The 10-story apartment building, pictured March 16, 1984 in Beirut, Lebanon, where kidnapped US embassy political officer William Buckley lived on the top floor. (AP/Don Mell)
This disregard has not led Iran to refrain from engaging in future terrorist activities. On the contrary, the Iranian terrorism industry is present in almost every corner of the world, and it is especially rampant in the Middle East.
But even now, it seems that the administration led by Trump — who threatens to act but frequently does not — is again paralyzed.
Here, too, the considerations against a military response — the desire to avoid war and the fear of Iranian retaliation in the form of terrorist attacks — are understandable.
However, just as in Lebanon’s case in the 1980s and the more recent case in Syria, the decision to do nothing comes at a cost. And its implications may become evident in a potential conflict with Israel.
These implications are at the root of Israel’s concern over a military escalation vis-à-vis Iran and its regional proxies in the near future. There are some in Israel who believe that American inaction will lead Tehran to develop an even greater appetite for aggression and may tempt it to carry out similar hostilities against Israel, most likely in retaliation for the ongoing alleged Israeli strikes against Iranian-backed Shiite militias in Syria and Iraq.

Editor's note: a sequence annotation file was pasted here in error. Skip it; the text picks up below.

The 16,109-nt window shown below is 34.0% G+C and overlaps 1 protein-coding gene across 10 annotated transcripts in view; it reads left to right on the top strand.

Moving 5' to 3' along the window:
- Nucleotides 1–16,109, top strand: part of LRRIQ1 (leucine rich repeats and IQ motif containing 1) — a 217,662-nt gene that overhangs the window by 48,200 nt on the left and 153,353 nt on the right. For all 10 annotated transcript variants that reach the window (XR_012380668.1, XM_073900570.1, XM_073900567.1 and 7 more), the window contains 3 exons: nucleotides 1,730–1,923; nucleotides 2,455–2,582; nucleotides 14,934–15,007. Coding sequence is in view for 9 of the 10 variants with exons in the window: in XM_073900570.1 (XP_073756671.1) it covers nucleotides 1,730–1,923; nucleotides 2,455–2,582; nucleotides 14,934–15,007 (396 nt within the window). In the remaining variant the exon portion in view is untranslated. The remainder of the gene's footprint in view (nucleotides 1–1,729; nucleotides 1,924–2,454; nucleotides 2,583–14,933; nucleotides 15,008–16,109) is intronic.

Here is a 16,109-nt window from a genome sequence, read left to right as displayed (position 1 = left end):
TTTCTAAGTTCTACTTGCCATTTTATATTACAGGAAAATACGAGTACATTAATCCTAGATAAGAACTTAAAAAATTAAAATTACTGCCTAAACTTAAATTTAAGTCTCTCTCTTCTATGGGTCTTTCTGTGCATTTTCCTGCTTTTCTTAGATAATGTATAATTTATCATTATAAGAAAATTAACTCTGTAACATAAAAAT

But this assessment, too, should be qualified: The Iranians may not be in such a rush to step into what is likely to be a very complex war with Israel. Iran understands that Saudi Arabia is radically different from Israel and that the IDF’s military capabilities considerably outweigh those of the Saudi army. Even if you consider Hezbollah’s sizable rocket arsenal in Lebanon, it is doubtful that the Iranians will want to “waste” it to attack Israel without a real cause.
The Trump administration may not be without its Israeli fans, especially among Likud and right-wing voters; nevertheless, it is pursuing the same policy of restraint as its predecessors. The problem is that Tehran, as everyone knows, can sense weakness from afar.